No one on gas pipeline will be left without
The 26 residents affected by the possible shutdown of the Beverly Bell Pipeline, which is operated by Eureka Hunter and runs from Waterford to Stanleyville, can all breathe a little easier, as alternative gas service providers appear to have been found.
Dan McCormick, senior vice president of Eureka Hunter said the news came after several months of searching.
“After three months, Eureka Hunter has found alternatives for 100 percent of the customers,” he said.
The company had initially planned to stop service and abandon the line on Nov. 1 but an order from the Public Utilities Commission of Ohio (PUCO) delayed that action. Residents said they were faced with no heat in the short-term and implementing costly alternative heat methods in the long-term.
At a meeting with PUCO in Columbus last Thursday, McCormick said he updated PUCO attorneys on progress: the two alternative service providers are Northeast Ohio Natural Gas and Dominion Natural Gas.
“They both have service in the area, but not service directly in the vicinity (of the pipeline),” McCormick said.
The two providers will allow residents to keep natural gas as their main source of heat.
McCormick said it is Eureka Hunter’s intent to pay for some or all of the cost of transitioning customers over to the new service, especially because the new providers will have to lay extra pipe to tap into the Beverly Bell Pipeline.
McCormick added that many of the homeowners at the meeting were complimentary of the efforts made by Eureka Hunter.
He said the pipeline was acquired after Triad Energy’s bankruptcy in 2010 and it wasn’t set up to be a public utility line. Despite this, 26 residents were getting natural gas from the line. He added that the line wasn’t properly maintained under Triad and after acquiring it, it quickly became a safety concern because the full extent of its condition was largely unknown.
McCormick said once it became apparent that there was a safety concern for homeowners, Eureka decided to end service and send out notices to the affected residents.
“We carried it for a few years, but we could no longer in good faith provide service,” McCormick said.
Stanleyville resident Chuck Nonnenmacher said PUCO has asked residents not to speak to the press until the situation is totally resolved, but he did say residents are happy with the proceedings thus far.
“It’s working out the way we wanted,” he said. “It’s very positive…We’re happy with the progress, but we still have a long road ahead of us.”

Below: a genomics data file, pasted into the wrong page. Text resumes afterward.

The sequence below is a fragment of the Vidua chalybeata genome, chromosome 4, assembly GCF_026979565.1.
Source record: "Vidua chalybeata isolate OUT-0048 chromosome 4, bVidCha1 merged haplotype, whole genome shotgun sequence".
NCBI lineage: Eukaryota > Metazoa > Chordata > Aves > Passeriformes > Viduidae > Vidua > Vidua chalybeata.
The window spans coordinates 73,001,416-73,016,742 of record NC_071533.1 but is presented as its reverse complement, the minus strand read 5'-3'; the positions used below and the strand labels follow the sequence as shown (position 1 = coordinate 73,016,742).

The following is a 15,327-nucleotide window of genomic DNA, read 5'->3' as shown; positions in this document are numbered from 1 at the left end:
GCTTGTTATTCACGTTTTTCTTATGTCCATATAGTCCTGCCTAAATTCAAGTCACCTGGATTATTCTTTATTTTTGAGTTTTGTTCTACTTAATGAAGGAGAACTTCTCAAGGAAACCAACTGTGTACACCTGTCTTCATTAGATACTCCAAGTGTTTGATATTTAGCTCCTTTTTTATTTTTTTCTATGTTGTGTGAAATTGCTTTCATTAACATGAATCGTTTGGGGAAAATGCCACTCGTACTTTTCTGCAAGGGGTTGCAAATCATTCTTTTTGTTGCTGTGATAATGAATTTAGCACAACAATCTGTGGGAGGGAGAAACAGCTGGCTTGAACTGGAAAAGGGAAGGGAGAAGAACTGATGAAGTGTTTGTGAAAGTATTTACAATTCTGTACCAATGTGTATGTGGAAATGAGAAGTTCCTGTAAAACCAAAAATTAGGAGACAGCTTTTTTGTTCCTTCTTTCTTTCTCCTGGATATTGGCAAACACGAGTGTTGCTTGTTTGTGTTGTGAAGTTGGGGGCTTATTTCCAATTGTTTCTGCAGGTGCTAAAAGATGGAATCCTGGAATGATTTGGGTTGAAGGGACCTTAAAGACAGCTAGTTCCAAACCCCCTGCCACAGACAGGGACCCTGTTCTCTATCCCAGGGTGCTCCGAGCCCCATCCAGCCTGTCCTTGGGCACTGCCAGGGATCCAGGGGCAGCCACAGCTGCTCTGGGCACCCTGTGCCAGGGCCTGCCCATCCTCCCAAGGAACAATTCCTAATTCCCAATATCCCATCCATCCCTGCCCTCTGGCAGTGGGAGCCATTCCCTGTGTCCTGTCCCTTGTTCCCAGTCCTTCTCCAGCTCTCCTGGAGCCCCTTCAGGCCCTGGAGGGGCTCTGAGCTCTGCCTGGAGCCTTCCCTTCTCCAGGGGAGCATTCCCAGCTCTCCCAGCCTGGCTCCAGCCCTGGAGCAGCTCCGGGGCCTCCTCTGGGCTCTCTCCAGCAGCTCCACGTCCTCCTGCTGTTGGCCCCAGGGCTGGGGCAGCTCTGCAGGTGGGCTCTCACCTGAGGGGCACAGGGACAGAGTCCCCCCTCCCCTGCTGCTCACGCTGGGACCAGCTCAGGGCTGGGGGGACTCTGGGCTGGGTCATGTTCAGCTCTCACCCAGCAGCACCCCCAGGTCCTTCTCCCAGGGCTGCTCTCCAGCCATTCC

John Biehl, of Muskingum Township, is another resident affected by the issues with the pipeline. He had already been preparing to make a switch from natural gas.
“I certainly did prepare and spend the money in preparation to have a new furnace system put in,” he said.
Even though Biehl put an excess of $2,000 into preparations to change, he’s happy to be keeping his access to natural gas.
“I’m very happy to keep natural gas,” he said. “There was a lot of effort with Eureka, (PUCO) and the homeowners. There was a tremendous amount of effort from everybody.”
Biehl added that it’s been rough going but it looks like the end might be in sight.
“It’s been an arduous task but…it looks like the results will be positive in maintaining natural gas versus electric or propane,” he said.
Jason Gilham, deputy director of the office of public affairs for PUCO, said PUCO would not comment on the issue because it is an open case in front of the commission. He added that the discussion last week was an informal settlement discussion and that PUCO is “hopeful that a settlement can be reached.”
Nonnenmacher said Eureka Hunter plans to start work on getting new service providers set up some time in April. He is concerned that the new natural gas services won’t be ready by the time it is needed again in the fall.
McCormick said residents shouldn’t worry.
“We won’t turn the gas off until the customers have the alternative service,” he said.
Northeast Ohio Natural Gas and Dominion Natural Gas officials could not be reached for comment Wednesday.